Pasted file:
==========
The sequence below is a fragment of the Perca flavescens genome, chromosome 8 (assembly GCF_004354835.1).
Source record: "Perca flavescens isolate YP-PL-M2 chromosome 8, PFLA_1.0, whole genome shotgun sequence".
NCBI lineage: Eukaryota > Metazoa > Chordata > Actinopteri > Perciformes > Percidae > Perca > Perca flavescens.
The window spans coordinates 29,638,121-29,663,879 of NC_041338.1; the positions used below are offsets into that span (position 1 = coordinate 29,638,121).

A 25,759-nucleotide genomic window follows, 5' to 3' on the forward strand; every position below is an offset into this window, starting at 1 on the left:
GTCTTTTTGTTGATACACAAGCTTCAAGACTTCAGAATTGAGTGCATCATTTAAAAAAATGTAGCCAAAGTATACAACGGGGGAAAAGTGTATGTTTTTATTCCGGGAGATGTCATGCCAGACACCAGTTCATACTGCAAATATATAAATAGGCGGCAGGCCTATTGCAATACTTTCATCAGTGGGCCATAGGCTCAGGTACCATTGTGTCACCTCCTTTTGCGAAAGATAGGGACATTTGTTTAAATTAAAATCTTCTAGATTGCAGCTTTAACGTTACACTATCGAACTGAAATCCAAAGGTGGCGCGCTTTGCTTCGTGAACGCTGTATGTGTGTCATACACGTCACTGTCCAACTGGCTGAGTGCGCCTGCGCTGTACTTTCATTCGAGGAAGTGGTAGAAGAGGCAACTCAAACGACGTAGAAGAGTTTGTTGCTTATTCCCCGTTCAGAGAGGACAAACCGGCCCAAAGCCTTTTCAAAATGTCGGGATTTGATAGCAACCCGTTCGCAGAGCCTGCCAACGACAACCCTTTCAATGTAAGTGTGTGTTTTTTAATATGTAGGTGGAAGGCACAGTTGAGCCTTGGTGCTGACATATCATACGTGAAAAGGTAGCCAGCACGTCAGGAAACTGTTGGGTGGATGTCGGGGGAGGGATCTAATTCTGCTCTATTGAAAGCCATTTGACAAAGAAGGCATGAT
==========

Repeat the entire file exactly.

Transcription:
The sequence below is a fragment of the Perca flavescens genome, chromosome 8 (assembly GCF_004354835.1).
Source record: "Perca flavescens isolate YP-PL-M2 chromosome 8, PFLA_1.0, whole genome shotgun sequence".
NCBI lineage: Eukaryota > Metazoa > Chordata > Actinopteri > Perciformes > Percidae > Perca > Perca flavescens.
The window spans coordinates 29,638,121-29,663,879 of NC_041338.1; the positions used below are offsets into that span (position 1 = coordinate 29,638,121).

A 25,759-nucleotide genomic window follows, 5' to 3' on the forward strand; every position below is an offset into this window, starting at 1 on the left:
GTCTTTTTGTTGATACACAAGCTTCAAGACTTCAGAATTGAGTGCATCATTTAAAAAAATGTAGCCAAAGTATACAACGGGGGAAAAGTGTATGTTTTTATTCCGGGAGATGTCATGCCAGACACCAGTTCATACTGCAAATATATAAATAGGCGGCAGGCCTATTGCAATACTTTCATCAGTGGGCCATAGGCTCAGGTACCATTGTGTCACCTCCTTTTGCGAAAGATAGGGACATTTGTTTAAATTAAAATCTTCTAGATTGCAGCTTTAACGTTACACTATCGAACTGAAATCCAAAGGTGGCGCGCTTTGCTTCGTGAACGCTGTATGTGTGTCATACACGTCACTGTCCAACTGGCTGAGTGCGCCTGCGCTGTACTTTCATTCGAGGAAGTGGTAGAAGAGGCAACTCAAACGACGTAGAAGAGTTTGTTGCTTATTCCCCGTTCAGAGAGGACAAACCGGCCCAAAGCCTTTTCAAAATGTCGGGATTTGATAGCAACCCGTTCGCAGAGCCTGCCAACGACAACCCTTTCAATGTAAGTGTGTGTTTTTTAATATGTAGGTGGAAGGCACAGTTGAGCCTTGGTGCTGACATATCATACGTGAAAAGGTAGCCAGCACGTCAGGAAACTGTTGGGTGGATGTCGGGGGAGGGATCTAATTCTGCTCTATTGAAAGCCATTTGACAAAGAAGGCATGAT